Though Britain has left the European Union (EU) through Brexit, the UK’s Generalised Scheme of Preferences (GSP) will cover all the same countries including Bangladesh that are currently eligible for trade preferences under the EU’s GSP.
“Imports from 47 of the world’s least developed countries, including Bangladesh and Malawi, will not face any tariffs– supporting their economic development through business and trade,” according to Department for International Trade, Foreign, Commonwealth & Development Office.
Britain will allow businesses to trade with the UK as they do now without disruption, it said in a statement.
The UK government announces that removals and reductions of tariffs on goods from developing countries to continue after the end of the transition period.
The trade preference scheme will cover any eligible countries that do not have their existing trade agreements transitioned into a new agreement with the UK, it said.
The UK imported approximately £8 billion-worth of textiles and apparel products from eligible countries last year.
Besides, British importers will continue to pay zero or reduced tariffs on everyday goods such as clothing and vegetables from the world’s poorest countries now the UK has left the EU, the statement said quoting International Trade Secretary Liz Truss.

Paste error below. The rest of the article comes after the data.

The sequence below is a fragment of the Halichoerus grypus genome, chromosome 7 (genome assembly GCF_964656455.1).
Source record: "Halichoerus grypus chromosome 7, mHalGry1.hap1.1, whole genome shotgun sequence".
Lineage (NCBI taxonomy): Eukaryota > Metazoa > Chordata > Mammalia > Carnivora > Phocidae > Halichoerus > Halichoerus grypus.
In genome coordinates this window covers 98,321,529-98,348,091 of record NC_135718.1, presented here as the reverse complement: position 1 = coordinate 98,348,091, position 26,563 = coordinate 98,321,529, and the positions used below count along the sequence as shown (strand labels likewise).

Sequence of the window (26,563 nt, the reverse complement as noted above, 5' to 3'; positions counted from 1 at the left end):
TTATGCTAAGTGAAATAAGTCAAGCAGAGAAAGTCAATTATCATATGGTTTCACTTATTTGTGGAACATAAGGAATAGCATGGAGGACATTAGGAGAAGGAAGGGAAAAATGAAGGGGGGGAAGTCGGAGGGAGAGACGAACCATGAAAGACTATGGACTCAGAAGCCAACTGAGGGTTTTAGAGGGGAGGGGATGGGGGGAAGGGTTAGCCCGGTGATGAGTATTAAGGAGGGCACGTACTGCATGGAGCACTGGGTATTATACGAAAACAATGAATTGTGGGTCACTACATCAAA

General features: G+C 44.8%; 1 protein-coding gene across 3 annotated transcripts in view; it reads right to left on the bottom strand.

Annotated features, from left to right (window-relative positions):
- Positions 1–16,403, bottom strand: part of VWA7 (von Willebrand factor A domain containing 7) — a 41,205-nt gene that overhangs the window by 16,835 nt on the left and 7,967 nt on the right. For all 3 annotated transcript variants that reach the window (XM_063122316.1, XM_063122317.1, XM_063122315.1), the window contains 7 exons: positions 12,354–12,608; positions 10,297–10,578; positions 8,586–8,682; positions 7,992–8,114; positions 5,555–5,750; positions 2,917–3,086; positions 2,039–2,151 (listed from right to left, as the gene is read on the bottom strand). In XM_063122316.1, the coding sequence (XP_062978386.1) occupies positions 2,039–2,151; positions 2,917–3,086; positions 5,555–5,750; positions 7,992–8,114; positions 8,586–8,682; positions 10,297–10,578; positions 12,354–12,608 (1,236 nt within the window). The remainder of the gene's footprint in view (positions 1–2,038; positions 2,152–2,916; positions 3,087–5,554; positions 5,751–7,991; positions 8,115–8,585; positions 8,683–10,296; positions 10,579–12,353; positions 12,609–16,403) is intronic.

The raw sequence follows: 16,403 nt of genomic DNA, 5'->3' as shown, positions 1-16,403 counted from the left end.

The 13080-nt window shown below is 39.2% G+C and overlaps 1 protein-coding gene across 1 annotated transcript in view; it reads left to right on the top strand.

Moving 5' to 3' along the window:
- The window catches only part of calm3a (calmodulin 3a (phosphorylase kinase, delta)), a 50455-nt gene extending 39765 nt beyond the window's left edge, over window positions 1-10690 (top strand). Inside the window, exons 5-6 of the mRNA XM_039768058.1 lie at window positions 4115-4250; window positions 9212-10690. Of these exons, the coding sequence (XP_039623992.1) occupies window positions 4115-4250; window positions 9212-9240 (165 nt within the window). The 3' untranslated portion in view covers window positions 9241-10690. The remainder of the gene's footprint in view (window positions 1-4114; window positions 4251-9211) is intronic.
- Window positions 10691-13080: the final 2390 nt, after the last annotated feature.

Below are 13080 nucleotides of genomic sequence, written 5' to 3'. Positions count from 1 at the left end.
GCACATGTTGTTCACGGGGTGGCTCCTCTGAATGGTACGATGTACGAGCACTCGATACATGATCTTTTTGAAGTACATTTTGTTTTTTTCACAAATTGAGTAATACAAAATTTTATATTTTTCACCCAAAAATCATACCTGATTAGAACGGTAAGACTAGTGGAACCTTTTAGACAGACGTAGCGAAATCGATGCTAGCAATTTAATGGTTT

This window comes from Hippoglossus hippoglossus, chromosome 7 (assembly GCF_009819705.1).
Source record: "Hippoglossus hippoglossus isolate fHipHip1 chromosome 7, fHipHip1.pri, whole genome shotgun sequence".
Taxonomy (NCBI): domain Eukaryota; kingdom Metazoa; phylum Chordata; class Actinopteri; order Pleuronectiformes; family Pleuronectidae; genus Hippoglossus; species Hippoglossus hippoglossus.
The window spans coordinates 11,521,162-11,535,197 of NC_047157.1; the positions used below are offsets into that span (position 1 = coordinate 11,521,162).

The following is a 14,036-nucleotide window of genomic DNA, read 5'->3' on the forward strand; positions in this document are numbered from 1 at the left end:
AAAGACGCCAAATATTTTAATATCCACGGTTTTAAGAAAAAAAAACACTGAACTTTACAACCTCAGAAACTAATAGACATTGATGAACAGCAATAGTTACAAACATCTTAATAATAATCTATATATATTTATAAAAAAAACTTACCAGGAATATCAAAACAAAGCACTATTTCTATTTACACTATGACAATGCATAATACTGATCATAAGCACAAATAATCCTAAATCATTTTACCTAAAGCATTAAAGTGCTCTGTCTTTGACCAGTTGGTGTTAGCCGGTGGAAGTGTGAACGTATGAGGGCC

“We are making sure that the world’s poorest countries can continue to take advantage of the opportunities that free trade offers them by allowing them to export their products to the UK at preferential rates,” she said.
The scheme will also help British businesses to continue trading seamlessly after we leave the EU, as well as giving British consumers continued access to some of their favourite products at affordable prices.
UK Foreign Secretary Dominic Raab said Global Britain is a partner of choice for developing countries.
“(This) announcement demonstrates, we take a liberal approach to trade, recognising that many developing countries want to trade their way to greater prosperity,” he said.